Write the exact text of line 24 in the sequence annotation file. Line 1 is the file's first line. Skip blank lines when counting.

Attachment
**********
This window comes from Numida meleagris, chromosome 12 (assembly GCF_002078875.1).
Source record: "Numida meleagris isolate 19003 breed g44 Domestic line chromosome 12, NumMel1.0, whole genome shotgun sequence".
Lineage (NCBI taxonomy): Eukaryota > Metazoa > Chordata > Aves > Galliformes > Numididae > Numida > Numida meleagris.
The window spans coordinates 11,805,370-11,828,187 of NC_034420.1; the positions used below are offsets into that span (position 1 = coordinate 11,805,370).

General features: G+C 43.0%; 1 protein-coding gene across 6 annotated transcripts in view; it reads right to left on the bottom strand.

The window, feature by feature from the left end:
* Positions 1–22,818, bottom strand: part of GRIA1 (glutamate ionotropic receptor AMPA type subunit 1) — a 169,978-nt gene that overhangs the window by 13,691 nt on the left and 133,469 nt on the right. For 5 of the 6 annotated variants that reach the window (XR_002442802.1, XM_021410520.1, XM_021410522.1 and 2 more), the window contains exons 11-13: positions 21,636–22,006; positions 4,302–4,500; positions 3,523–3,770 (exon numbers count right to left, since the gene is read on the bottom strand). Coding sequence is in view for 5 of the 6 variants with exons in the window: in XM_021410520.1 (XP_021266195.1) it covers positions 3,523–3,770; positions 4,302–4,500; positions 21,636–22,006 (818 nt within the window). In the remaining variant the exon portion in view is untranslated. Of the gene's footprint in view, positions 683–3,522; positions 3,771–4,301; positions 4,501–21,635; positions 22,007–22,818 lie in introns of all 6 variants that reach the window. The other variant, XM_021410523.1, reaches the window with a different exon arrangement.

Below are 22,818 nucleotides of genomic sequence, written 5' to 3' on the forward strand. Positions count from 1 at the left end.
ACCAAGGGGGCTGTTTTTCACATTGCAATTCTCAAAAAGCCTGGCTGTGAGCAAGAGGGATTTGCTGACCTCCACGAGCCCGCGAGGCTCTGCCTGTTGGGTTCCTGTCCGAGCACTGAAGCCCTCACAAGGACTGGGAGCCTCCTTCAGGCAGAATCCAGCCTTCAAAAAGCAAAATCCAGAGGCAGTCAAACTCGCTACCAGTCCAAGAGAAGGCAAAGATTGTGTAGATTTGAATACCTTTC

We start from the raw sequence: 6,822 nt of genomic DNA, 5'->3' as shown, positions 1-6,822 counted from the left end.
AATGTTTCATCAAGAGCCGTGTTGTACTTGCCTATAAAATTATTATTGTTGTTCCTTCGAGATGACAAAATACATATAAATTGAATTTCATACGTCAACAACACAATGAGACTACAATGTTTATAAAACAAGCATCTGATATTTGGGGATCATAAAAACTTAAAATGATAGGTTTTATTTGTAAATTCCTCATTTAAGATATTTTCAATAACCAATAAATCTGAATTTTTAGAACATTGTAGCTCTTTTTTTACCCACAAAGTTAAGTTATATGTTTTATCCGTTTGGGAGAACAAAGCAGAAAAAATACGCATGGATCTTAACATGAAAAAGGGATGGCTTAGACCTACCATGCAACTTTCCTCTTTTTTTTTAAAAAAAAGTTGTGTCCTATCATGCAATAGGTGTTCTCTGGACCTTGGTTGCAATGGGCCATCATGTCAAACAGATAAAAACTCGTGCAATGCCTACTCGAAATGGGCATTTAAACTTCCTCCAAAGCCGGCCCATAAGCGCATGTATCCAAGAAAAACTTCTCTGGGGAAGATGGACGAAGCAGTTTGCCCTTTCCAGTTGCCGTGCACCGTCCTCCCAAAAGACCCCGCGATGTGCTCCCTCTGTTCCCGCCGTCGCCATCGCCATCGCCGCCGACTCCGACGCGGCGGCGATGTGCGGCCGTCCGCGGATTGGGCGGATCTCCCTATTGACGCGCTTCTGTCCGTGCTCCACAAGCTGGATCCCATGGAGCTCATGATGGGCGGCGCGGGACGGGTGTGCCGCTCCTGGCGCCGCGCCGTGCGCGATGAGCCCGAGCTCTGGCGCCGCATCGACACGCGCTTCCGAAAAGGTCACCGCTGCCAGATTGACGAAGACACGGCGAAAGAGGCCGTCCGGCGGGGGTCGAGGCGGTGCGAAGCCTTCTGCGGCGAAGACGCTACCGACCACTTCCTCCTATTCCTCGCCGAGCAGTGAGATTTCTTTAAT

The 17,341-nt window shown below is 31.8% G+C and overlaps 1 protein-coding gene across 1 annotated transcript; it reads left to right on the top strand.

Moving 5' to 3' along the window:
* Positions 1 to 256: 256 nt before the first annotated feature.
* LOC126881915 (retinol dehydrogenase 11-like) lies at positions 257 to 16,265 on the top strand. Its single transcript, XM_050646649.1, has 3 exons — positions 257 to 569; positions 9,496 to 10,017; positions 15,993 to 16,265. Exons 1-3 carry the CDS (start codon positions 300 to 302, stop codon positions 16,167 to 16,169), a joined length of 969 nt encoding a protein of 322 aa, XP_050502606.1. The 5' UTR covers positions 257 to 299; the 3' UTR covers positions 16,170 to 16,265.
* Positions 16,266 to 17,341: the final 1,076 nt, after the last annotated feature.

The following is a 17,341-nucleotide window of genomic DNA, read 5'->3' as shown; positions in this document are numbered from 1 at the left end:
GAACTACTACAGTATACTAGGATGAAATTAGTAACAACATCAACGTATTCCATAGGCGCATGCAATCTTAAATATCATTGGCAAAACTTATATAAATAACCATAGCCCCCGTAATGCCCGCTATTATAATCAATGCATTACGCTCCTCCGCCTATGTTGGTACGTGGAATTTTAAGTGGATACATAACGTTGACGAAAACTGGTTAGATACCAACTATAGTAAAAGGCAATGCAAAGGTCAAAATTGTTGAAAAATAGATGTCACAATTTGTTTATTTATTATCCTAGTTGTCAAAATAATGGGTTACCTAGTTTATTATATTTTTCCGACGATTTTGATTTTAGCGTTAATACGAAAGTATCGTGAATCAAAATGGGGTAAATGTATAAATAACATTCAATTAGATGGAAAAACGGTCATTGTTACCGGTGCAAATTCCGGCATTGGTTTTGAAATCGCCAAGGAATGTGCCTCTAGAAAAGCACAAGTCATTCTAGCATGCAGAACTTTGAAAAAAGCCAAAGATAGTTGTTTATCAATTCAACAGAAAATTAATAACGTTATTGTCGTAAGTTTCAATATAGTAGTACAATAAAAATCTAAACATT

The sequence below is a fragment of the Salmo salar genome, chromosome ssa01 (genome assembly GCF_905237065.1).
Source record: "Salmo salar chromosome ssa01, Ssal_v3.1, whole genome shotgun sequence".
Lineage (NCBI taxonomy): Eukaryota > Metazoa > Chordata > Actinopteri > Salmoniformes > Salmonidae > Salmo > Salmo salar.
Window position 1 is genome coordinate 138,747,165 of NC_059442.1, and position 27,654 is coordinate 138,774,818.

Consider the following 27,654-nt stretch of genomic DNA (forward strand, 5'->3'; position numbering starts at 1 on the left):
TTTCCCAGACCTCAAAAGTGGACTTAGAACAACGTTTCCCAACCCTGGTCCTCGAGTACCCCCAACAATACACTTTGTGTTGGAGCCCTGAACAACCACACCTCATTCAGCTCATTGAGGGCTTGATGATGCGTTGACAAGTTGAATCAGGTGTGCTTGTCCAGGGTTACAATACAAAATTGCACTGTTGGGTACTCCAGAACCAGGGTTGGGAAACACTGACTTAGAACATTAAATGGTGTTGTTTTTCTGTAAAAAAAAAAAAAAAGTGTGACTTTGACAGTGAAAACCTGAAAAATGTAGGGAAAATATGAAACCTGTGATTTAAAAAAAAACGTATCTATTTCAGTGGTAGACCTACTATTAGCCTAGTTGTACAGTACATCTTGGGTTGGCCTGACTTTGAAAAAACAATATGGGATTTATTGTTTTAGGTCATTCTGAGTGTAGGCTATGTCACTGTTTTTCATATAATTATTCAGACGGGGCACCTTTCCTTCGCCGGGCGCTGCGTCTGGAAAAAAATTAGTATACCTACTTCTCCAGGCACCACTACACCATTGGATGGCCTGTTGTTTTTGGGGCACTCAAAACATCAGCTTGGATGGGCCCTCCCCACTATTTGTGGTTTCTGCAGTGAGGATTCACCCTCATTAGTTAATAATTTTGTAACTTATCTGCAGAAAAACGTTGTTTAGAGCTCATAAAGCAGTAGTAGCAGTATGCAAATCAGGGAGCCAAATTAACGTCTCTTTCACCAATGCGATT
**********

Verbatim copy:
TTTCCCAGACCTCAAAAGTGGACTTAGAACAACGTTTCCCAACCCTGGTCCTCGAGTACCCCCAACAATACACTTTGTGTTGGAGCCCTGAACAACCACACCTCATTCAGCTCATTGAGGGCTTGATGATGCGTTGACAAGTTGAATCAGGTGTGCTTGTCCAGGGTTACAATACAAAATTGCACTGTTGGGTACTCCAGAACCAGGGTTGGGAAACACTGACTTAGAACATTAAATGGTGTTGTTTTTCTGTAAAAAAAAAAAAAAAGTGTGACTTTGACAGTGAAAACCTGAAAAATGTAGGGAAAATATGAAACCTGTGATTTAAAAAAAAACGTATCTATTTCAGTGGTAGACCTACTATTAGCCTAGTTGTACAGTACATCTTGGGTTGGCCTGACTTTGAAAAAACAATATGGGATTTATTGTTTTAGGTCATTCTGAGTGTAGGCTATGTCACTGTTTTTCATATAATTATTCAGACGGGGCACCTTTCCTTCGCCGGGCGCTGCGTCTGGAAAAAAATTAGTATACCTACTTCTCCAGGCACCACTACACCATTGGATGGCCTGTTGTTTTTGGGGCACTCAAAACATCAGCTTGGATGGGCCCTCCCCACTATTTGTGGTTTCTGCAGTGAGGATTCACCCTCATTAGTTAATAATTTTGTAACTTATCTGCAGAAAAACGTTGTTTAGAGCTCATAAAGCAGTAGTAGCAGTATGCAAATCAGGGAGCCAAATTAACGTCTCTTTCACCAATGCGATT